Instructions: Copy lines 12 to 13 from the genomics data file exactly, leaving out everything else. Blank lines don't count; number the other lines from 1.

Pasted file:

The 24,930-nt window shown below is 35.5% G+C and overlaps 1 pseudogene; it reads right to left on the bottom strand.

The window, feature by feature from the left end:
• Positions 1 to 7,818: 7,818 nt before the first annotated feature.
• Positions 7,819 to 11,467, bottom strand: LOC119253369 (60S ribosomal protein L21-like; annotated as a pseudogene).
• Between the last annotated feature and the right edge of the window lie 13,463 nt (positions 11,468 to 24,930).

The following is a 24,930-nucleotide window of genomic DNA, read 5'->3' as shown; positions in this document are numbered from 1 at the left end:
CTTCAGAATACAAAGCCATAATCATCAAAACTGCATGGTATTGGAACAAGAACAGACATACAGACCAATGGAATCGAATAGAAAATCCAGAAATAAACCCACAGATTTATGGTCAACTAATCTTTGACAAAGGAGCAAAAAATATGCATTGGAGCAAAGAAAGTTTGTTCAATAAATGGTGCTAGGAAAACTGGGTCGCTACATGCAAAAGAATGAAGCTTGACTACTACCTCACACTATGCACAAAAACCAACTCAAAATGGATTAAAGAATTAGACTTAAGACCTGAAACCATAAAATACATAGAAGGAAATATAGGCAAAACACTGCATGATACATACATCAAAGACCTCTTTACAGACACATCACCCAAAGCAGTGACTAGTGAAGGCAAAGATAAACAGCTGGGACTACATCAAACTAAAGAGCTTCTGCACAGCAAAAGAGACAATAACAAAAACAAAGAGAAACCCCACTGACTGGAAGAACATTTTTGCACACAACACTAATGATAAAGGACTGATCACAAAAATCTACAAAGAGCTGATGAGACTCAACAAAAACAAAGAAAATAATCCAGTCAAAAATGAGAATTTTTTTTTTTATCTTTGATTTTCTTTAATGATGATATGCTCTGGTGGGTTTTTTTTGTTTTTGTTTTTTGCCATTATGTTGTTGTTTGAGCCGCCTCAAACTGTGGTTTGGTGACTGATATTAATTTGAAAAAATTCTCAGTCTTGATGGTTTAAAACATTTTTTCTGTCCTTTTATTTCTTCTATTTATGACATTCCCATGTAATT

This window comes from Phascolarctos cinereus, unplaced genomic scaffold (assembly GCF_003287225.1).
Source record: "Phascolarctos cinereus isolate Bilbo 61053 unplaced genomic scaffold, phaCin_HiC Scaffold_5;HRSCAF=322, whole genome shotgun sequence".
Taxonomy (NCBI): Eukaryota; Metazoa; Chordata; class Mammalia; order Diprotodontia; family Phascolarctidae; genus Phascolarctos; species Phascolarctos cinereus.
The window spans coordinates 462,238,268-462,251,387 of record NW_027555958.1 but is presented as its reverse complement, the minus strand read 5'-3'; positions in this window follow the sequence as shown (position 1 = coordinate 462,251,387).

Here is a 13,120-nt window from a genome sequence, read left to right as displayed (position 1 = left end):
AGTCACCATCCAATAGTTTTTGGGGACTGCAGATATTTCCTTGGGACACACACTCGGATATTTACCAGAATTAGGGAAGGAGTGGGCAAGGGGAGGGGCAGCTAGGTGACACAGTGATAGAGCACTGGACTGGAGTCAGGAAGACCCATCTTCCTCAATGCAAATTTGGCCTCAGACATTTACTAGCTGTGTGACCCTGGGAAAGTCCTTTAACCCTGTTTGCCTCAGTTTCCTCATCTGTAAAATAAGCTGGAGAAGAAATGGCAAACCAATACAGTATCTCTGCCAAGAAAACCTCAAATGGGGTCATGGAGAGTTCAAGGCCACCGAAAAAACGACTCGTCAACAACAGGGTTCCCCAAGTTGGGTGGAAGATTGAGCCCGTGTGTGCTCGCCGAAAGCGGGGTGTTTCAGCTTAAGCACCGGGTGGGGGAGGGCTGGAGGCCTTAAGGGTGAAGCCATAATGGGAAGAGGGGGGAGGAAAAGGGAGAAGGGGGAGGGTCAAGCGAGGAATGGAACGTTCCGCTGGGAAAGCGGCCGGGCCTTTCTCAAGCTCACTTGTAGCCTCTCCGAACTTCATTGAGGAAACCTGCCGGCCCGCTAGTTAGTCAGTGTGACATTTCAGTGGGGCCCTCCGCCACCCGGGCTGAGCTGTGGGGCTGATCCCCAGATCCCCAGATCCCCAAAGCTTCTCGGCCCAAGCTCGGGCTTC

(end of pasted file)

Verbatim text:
Here is a 13,120-nt window from a genome sequence, read left to right as displayed (position 1 = left end):
AGTCACCATCCAATAGTTTTTGGGGACTGCAGATATTTCCTTGGGACACACACTCGGATATTTACCAGAATTAGGGAAGGAGTGGGCAAGGGGAGGGGCAGCTAGGTGACACAGTGATAGAGCACTGGACTGGAGTCAGGAAGACCCATCTTCCTCAATGCAAATTTGGCCTCAGACATTTACTAGCTGTGTGACCCTGGGAAAGTCCTTTAACCCTGTTTGCCTCAGTTTCCTCATCTGTAAAATAAGCTGGAGAAGAAATGGCAAACCAATACAGTATCTCTGCCAAGAAAACCTCAAATGGGGTCATGGAGAGTTCAAGGCCACCGAAAAAACGACTCGTCAACAACAGGGTTCCCCAAGTTGGGTGGAAGATTGAGCCCGTGTGTGCTCGCCGAAAGCGGGGTGTTTCAGCTTAAGCACCGGGTGGGGGAGGGCTGGAGGCCTTAAGGGTGAAGCCATAATGGGAAGAGGGGGGAGGAAAAGGGAGAAGGGGGAGGGTCAAGCGAGGAATGGAACGTTCCGCTGGGAAAGCGGCCGGGCCTTTCTCAAGCTCACTTGTAGCCTCTCCGAACTTCATTGAGGAAACCTGCCGGCCCGCTAGTTAGTCAGTGTGACATTTCAGTGGGGCCCTCCGCCACCCGGGCTGAGCTGTGGGGCTGATCCCCAGATCCCCAGATCCCCAAAGCTTCTCGGCCCAAGCTCGGGCTTC